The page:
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Commentary: How India’s COVID-19 story went from humanitarian crisis to managed calm

The country faced one of the most devastating waves when a more virulent variant ran rampant killing hundreds of thousands. It has managed to tame the beast but what lessons did its twists and turns yield? India’s former Auditor-General weighs in.

Commentary: How India’s COVID-19 story went from humanitarian crisis to managed calm

Volunteers wearing face masks as a precaution serve free food provided by a Hindu temple in Bengaluru, India, on Jun 30, 2021. (Photo: AP/Aijaz Rahi)

SINGAPORE: India ordered a total clampdown on its 1.3 billion population for three weeks last March when COVID-19 first appeared.

Though India only had 500 reported infections, the lockdown was harsh and brought untold misery on the poor but was believed to be in the larger interest of citizens to stop the spread of the virus. As cases increased, the lockdown was extended until May 31, 2020.

When the situation seemed to improve from June 2020 onwards, there was a phased opening of manufacturing and commercial establishments. States were also givsen more flexibility in easing social distancing rules.

After the number of cases declined from September 2020 to about end January 2021, the Indian government declared it had gained victory over the spread of the virus and that India was seeing the “endgame” of the pandemic.

India even increased its exports of vaccines and exported around 193 million doses. Lockdown curbs were eased with travel, local elections, religious gatherings and weddings permitted, albeit with some restrictions.

READ: Commentary: Survivors of India’s ferocious second COVID-19 wave left scarred by crisis


Little did the government know that things were about to take a very nasty turn. By January, India totally let its guard down even though experts were pointing to the possibility of new variants.

There was a sudden surge in April with new infections spiking to the highest ever at about 300,000 cases a day.

The spike was attributed to super-spreader events such as the festival of Kumbh in which about 4 million devotees bathed in the holy Ganges in Hardwar and returned to their homes.

People wearing masks as a precaution against the coronavirus travel in a bus in Mumbai, India, Tuesday, July 13, 2021. (Photo: AP/Rafiq Maqbool)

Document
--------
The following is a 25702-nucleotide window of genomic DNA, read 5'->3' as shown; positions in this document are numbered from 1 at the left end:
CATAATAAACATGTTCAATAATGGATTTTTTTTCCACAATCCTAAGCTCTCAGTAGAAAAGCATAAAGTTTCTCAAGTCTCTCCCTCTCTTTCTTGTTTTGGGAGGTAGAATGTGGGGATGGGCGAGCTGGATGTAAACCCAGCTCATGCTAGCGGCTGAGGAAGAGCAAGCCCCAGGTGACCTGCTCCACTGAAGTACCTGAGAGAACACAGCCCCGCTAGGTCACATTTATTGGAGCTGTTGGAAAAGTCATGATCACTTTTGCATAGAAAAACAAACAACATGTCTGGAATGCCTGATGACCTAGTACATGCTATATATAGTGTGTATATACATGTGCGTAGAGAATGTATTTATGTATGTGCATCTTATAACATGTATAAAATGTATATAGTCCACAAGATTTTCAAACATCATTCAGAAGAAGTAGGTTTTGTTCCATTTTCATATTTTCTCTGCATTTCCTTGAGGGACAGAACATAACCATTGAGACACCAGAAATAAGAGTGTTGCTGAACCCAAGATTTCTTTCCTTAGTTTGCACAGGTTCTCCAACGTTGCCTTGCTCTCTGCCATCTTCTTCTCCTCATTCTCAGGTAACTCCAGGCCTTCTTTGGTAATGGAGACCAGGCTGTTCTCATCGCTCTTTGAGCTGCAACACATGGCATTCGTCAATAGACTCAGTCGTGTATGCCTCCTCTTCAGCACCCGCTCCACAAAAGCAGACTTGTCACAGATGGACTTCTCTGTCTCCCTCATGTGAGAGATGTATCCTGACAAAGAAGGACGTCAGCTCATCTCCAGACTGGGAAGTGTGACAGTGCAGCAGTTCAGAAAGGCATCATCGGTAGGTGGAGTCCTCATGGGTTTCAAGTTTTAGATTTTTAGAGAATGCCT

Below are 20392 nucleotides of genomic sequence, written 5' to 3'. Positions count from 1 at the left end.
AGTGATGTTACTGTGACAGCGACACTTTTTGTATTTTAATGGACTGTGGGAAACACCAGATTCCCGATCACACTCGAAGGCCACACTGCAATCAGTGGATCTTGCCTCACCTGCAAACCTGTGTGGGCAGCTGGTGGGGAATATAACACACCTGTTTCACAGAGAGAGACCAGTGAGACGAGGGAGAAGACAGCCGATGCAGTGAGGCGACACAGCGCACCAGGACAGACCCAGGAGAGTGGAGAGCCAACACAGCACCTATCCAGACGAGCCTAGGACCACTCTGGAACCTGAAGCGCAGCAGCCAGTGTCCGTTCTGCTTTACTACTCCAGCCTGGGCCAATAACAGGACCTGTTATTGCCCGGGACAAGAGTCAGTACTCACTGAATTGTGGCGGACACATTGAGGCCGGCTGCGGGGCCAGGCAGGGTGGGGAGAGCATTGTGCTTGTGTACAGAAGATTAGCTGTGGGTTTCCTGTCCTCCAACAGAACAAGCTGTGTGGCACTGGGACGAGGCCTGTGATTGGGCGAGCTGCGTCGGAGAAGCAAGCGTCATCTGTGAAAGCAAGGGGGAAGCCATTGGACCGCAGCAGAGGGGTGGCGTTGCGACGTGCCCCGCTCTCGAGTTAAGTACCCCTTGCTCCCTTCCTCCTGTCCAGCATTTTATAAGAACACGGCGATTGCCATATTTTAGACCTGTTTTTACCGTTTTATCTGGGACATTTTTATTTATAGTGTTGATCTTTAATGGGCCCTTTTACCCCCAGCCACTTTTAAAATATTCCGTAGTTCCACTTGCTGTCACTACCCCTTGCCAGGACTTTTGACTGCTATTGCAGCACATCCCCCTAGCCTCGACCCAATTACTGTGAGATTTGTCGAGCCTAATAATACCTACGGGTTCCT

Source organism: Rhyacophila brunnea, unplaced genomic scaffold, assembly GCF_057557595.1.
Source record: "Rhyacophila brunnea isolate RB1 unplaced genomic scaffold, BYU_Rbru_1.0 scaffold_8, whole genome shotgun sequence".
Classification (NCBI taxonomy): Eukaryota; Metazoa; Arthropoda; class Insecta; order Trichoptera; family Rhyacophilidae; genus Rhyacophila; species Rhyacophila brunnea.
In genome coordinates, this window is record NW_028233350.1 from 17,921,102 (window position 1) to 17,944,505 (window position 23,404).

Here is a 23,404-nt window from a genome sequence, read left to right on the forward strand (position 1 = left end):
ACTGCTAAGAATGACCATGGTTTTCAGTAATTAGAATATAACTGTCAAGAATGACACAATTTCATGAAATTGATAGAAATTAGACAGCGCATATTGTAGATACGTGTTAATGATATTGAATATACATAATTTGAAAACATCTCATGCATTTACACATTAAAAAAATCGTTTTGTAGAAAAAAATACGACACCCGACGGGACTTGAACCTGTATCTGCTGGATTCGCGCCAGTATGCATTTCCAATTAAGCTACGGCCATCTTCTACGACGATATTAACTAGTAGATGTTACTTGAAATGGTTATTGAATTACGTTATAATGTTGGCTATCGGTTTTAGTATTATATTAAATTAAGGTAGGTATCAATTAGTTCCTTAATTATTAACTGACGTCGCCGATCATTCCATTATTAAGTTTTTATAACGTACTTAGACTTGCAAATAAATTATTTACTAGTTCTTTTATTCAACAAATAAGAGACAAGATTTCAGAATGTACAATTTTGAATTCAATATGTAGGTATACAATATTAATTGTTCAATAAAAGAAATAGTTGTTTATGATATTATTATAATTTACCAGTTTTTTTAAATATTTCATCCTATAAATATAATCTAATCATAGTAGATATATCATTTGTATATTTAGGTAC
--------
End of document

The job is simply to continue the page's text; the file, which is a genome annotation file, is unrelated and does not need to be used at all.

Another string of events that caused grievous setback was the huge rallies during elections in the states of Assam, West Bengal, Kerala and Tamil Nadu.

This second wave saw the spread of the Alpha variant, first identified in the United Kingdom. Scientists also point to a new Delta variant behind India’s second surge.

This variant is also believed to be triggering new surges in Bangladesh and Pakistan. India began recording a dramatic increase in new cases from Apr 15 this year, with more than 200,000 cases daily.

READ: Commentary: My harrowing brush with COVID-19 in New Delhi as India is ravaged

That was the worst phase of the pandemic when hospitals complained of inadequate supplies of oxygen. In an unprecedented situation, in April, a local hospital pleaded before the Delhi High court that it had only three hours of oxygen left, which would put to risk the lives of 400 of its patients.

The Government was finally seized by the seriousness and immensity of the problem facing the country, after the State Elections were completed, and drew up a cohesive action plan, in collaboration with the state governments.

A national lockdown was ruled out and states were advised to explore the use of micro-containment zones, where infection was detected, to protect livelihoods. Strict measures to minimise social mixing and increase the use of masks were stringently implemented.

The states were given flexibility to decide on micro containment to avoid worsening the hardships of the poor in areas which with fewer infections. States like Maharashtra and Kerala had to resort to extended lockdowns due to a very high incidence of infections.